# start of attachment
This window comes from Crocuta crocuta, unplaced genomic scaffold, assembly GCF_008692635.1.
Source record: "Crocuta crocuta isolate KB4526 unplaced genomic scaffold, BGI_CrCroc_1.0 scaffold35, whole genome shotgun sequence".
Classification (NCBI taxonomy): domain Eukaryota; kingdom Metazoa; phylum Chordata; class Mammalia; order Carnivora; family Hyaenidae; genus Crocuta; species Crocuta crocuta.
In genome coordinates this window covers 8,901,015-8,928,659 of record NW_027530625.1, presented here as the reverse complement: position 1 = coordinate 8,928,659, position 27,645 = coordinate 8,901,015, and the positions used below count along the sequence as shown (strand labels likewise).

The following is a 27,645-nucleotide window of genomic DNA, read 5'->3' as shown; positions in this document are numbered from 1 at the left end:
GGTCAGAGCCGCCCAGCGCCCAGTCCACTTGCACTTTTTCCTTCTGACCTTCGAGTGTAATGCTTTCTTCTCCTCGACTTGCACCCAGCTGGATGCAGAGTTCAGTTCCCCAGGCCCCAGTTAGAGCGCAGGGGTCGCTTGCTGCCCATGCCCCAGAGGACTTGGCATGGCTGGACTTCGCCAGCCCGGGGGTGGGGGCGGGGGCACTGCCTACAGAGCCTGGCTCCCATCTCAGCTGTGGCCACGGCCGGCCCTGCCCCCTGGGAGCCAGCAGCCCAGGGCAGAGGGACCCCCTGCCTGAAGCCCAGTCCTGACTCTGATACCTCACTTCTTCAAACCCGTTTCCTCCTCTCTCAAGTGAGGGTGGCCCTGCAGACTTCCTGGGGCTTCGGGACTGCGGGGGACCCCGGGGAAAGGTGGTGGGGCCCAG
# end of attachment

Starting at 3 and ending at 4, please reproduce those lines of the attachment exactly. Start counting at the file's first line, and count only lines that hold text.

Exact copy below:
Classification (NCBI taxonomy): domain Eukaryota; kingdom Metazoa; phylum Chordata; class Mammalia; order Carnivora; family Hyaenidae; genus Crocuta; species Crocuta crocuta.
In genome coordinates this window covers 8,901,015-8,928,659 of record NW_027530625.1, presented here as the reverse complement: position 1 = coordinate 8,928,659, position 27,645 = coordinate 8,901,015, and the positions used below count along the sequence as shown (strand labels likewise).